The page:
Auctioning Class Action Representation


Alon Klement
Moran Ofir
Assistant professor at the Harry Radzyner School of Law, Interdisciplinary Center (IDC), Herzliya


Time to read

4 Minutes

For over fifty years, class actions in the US have been initiated and litigated by self-driven entrepreneurial lawyers. Lawyers have taken the risks and costs of pursuing class action litigation in the hope of obtaining a class-wide relief, out of which they would earn their fees. Those fees, usually calculated on a contingency percentage basis, have fueled the engines of American class actions.

However, the entrepreneurial, private attorney general model has its inherent costs. Since lawyers’ incentives are not fully aligned with class members’ interests, opportunities for rent-seeking produce agency problems that are manifested both in inadequate litigation incentives and in potentially collusive settlements. Our paper proposes a simple mechanism which resolves the class action agency problem and maximizes the expected payoff to the class. The proposed mechanism allows courts to select the best class representative, and then aligns her interests with those of the class, leaving class members with maximal net payoff. It resolves both the problem of adverse selection in choosing the optimal class representative and the problem of moral hazard in litigation management.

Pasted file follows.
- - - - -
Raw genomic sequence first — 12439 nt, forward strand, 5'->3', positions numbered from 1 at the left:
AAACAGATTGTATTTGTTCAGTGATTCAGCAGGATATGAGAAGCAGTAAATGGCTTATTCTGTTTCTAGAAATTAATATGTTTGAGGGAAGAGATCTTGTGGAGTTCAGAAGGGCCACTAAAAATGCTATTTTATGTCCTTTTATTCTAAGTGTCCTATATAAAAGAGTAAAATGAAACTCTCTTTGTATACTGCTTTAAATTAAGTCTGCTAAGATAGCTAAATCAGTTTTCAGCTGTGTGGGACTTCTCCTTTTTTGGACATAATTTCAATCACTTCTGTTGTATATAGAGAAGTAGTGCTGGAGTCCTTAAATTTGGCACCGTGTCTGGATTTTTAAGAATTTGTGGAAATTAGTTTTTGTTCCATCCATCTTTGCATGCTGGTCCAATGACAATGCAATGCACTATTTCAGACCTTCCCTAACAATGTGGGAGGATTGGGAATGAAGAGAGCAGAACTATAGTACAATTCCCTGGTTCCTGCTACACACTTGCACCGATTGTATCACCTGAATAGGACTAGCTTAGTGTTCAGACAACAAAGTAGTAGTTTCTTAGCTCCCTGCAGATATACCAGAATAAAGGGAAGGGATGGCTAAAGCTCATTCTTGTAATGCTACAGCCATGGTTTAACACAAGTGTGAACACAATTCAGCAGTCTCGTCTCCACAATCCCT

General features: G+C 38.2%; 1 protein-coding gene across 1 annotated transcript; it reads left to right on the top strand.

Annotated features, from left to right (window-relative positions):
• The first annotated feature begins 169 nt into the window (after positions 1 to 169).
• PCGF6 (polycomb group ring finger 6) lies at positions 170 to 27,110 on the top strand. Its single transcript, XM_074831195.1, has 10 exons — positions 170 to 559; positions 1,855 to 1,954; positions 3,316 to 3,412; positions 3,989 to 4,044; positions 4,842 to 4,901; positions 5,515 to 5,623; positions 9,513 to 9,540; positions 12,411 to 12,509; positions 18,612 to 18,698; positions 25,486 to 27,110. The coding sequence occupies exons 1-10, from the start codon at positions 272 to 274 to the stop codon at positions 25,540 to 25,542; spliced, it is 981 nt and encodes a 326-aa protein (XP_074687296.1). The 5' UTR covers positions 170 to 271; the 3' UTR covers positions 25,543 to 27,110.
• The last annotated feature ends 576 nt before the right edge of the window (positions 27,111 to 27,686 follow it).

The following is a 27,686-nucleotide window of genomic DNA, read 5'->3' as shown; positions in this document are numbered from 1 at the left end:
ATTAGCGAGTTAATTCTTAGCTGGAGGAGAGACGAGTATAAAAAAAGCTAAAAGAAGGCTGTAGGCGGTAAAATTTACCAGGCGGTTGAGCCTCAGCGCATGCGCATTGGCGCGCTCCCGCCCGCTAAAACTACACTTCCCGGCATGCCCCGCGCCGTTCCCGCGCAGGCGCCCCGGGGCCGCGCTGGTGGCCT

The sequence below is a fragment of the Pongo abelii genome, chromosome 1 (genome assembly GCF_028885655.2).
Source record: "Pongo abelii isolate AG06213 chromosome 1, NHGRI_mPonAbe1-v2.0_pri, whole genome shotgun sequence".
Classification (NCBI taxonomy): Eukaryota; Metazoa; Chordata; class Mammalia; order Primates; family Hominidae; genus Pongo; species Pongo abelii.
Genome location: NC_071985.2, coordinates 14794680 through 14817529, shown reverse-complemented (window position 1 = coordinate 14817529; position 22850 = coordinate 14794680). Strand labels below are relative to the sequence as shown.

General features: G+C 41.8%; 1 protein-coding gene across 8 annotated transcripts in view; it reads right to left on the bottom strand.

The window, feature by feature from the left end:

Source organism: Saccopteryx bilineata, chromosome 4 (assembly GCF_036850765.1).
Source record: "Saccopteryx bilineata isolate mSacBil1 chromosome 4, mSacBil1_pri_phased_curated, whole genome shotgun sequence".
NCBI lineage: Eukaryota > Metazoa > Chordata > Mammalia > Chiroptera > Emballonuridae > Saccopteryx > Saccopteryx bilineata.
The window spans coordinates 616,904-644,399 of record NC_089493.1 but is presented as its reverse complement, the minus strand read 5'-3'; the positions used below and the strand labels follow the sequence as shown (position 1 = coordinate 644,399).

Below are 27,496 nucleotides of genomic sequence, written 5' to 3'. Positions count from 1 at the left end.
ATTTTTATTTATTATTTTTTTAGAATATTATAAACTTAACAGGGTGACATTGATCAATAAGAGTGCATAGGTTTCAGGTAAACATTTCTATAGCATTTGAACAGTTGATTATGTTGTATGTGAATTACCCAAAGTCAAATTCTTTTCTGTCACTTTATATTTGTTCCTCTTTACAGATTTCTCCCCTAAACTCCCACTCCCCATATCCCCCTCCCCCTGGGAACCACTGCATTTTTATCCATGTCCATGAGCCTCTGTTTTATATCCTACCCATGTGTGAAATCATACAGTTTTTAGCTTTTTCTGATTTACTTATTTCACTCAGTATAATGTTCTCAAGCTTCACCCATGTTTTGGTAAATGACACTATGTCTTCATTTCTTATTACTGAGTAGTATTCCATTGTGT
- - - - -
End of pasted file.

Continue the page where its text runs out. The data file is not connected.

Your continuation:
Our proposal is based on a theoretical insight made by Polinsky and Rubinfeld more than fifteen years ago regarding ordinary individual litigation. The proposal relied on contracting between the lawyer and a third party who compensates the lawyer for a certain fraction of her costs against an upfront payment made by the lawyer. In essence, the idea was to equalize the percentage earned by the lawyer from the litigation outcome and the percentage of the costs she has to bear. To implement this parity, the lawyer must be compensated for the complementary percentage by the third party in return for the upfront payment.

As a simple example, consider the case where the lawyer earns 25% of the litigation award. In this case, the lawyer should also bear only 25% of the costs of litigation. Assuming these costs consist mainly of the lawyer’s time investment, she should be compensated for the remaining 75% of her hourly fee, for each hour she spends on the case. If a third party is paid before the litigation the expected cost of 75% of the litigation investment, it would be willing to pay the lawyer this same percentage over each hour she spends on the case. The parity between the lawyer’s share of the expected payoff, and her share of the expected costs induces her to exert optimal effort in litigation and negotiate optimal settlements when evaluated from her client’s perspective.

We use a similar fee structure, where the third party is an After-the-Event Insurer who is paid an initial insurance premium by the lawyer. The lawyer is then paid a fixed percentage of her hourly fee, in addition to a complementary percentage of the eventual litigation or settlement common fund. Analyzing a model in which both parties – plaintiff lawyers and defendants – make litigation and settlement decisions, we show that the lawyer’s litigation and settlement incentives are aligned with the class’ benefit.